Dangote Says Plant Ready to Be Inaugurated

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Dangote Says Plant Ready to Be Inaugurated

The President/Chief Executive, Dangote Industries Limited, Aliko Dangote has said the ongoing investment in refining, petrochemicals, fertiliser and gas plant at Lekki Free Trade Zone is set for inauguration in the first quarter of this year. Dangote said the project driven by the desire to bring innovation and efficiency into all aspects of Nigeria’s oil and gas sector.

He was quoted in a statement as saying at the ongoing Nigeria International Petroleum Summit in Abuja that the company was committed to the concept of energy efficiency and innovation in the sector.

Dangote, who was represented by the Group Executive Director, Government and Strategic Relations, DIL, Mr Ahmed Mansur, said the 650,000 barrels-per-day capacity refinery being built would become the world largest single train refinery on completion, describing it as a boost to Nigeria’s economy.

According to him, the group is also constructing the largest fertiliser plant in West Africa with a capacity to produce 3.0 million tonnes of urea per year.

He said “Nigeria will be able to save $0.5 billion from import substitution and provide $0.4 billion from exports of products from the fertiliser plant. Thus, the supply of fertiliser from the plant, which is set for inauguration before the second quarter of 2019, will be enough for the Nigerian market and neighbouring countries.”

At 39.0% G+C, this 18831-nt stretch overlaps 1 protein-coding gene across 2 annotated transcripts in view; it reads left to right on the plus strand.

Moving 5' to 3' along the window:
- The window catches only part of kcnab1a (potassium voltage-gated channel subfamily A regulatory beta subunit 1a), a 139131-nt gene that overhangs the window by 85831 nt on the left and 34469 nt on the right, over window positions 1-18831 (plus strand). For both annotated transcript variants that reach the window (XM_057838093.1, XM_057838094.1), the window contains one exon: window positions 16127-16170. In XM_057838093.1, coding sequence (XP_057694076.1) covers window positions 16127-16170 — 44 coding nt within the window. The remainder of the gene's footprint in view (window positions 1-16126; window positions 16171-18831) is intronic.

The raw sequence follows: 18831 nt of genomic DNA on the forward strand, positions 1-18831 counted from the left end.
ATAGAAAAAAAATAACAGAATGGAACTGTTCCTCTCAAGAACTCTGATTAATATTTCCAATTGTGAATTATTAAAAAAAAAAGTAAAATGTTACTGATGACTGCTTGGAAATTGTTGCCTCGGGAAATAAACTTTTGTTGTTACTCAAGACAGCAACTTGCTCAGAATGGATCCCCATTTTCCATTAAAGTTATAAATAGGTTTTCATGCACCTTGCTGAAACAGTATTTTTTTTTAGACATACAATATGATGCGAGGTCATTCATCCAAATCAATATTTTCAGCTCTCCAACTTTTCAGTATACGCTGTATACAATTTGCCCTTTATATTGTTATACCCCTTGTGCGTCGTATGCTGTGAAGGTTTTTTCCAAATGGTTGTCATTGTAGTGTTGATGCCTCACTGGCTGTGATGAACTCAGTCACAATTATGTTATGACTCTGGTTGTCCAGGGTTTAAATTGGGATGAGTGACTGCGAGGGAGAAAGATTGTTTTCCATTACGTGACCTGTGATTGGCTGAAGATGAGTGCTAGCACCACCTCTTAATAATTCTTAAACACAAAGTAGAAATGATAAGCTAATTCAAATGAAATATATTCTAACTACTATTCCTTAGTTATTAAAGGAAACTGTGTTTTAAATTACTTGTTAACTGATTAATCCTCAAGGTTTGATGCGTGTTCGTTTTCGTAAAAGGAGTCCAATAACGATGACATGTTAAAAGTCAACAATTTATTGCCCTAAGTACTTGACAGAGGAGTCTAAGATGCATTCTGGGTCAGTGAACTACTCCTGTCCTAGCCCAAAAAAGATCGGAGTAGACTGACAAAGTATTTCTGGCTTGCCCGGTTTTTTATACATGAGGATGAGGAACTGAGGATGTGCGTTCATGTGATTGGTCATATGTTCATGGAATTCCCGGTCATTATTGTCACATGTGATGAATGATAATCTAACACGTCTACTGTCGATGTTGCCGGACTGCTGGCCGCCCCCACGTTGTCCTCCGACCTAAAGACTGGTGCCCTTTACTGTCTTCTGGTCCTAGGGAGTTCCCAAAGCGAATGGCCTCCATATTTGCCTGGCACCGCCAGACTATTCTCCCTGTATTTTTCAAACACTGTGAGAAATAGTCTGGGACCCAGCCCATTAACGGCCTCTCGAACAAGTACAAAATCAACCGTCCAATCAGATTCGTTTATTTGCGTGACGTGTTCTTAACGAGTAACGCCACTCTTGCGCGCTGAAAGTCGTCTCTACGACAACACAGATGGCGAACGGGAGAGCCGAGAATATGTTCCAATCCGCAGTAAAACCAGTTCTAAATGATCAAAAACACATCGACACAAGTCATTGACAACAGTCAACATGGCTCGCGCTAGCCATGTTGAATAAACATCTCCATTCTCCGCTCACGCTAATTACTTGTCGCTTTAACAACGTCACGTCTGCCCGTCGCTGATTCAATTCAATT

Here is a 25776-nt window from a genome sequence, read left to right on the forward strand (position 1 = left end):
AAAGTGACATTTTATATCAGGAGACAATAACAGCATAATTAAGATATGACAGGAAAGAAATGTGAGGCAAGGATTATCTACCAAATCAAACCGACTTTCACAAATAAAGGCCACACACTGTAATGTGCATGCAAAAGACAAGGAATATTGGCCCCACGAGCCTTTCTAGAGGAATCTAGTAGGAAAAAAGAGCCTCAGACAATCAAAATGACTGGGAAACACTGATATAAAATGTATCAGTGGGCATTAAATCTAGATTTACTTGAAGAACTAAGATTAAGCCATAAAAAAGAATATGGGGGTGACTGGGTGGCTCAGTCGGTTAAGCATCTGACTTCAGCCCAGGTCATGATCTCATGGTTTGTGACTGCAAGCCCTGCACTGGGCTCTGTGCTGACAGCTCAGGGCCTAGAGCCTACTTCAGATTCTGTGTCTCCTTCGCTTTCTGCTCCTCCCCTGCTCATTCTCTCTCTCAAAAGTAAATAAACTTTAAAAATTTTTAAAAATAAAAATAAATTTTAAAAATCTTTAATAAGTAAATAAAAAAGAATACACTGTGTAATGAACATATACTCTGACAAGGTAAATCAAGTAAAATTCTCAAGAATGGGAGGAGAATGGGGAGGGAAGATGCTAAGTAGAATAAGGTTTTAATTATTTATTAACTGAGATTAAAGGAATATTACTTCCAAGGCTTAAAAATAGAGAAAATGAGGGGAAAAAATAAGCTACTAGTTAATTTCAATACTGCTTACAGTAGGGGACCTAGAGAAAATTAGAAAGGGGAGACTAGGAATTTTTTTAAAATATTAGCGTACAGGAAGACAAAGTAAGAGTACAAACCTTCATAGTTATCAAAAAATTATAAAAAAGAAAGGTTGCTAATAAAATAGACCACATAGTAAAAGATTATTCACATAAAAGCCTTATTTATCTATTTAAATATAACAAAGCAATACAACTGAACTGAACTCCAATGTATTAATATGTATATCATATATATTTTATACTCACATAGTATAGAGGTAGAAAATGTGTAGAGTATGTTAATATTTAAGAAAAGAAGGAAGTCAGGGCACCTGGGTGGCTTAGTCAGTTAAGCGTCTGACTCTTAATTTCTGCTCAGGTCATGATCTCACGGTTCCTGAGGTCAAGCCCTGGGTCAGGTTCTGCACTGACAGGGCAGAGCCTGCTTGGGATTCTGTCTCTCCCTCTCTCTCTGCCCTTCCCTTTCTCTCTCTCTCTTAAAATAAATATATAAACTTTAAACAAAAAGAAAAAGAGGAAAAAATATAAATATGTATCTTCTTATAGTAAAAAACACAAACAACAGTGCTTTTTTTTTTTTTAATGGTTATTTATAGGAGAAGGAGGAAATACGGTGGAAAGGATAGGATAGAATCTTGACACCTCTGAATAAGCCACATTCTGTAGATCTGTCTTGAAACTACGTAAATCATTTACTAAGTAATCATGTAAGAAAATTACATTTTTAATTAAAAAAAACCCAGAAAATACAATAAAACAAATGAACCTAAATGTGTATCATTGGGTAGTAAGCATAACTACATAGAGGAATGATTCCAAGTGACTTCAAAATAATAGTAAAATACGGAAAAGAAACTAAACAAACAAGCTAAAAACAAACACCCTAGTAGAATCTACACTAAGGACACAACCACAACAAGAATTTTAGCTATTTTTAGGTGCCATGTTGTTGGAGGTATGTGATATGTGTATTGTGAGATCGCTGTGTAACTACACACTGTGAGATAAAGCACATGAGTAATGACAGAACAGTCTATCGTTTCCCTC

Dangote stated, “The refinery can meet 100 per cent of the domestic requirement of all liquid petroleum products (petrol, diesel, kerosene and aviation jet), leaving the surplus for export.

“This high volume of Premium Motor Spirit output from the Dangote refinery will transform Nigeria from a petrol import-dependent country to an exporter of refined petroleum products. The refinery is designed to accommodate multiple grades of domestic and foreign crude and process these into high-quality petrol, diesel, kerosene, and aviation fuels that meet Euro V emissions specifications, plus polypropylene.”

According to him, it is most appropriate that attention should be given to the future, especially given an incredible speed and quantum of change taking place in every facet of human endeavour.

He said, “Our economy, in particular, cannot afford to ignore these massive changes. Our decades of dependence on the oil industry for our economic well-being and the urgent need for diversification has been widely recognised and is clearly the most critical challenge for our policymakers.

“But even as we seek to diversify from oil, and we are, indeed, making observable progress in this regard, we cannot ignore the need to continue to exploit this God-given resources in a more efficient and innovative manner.”

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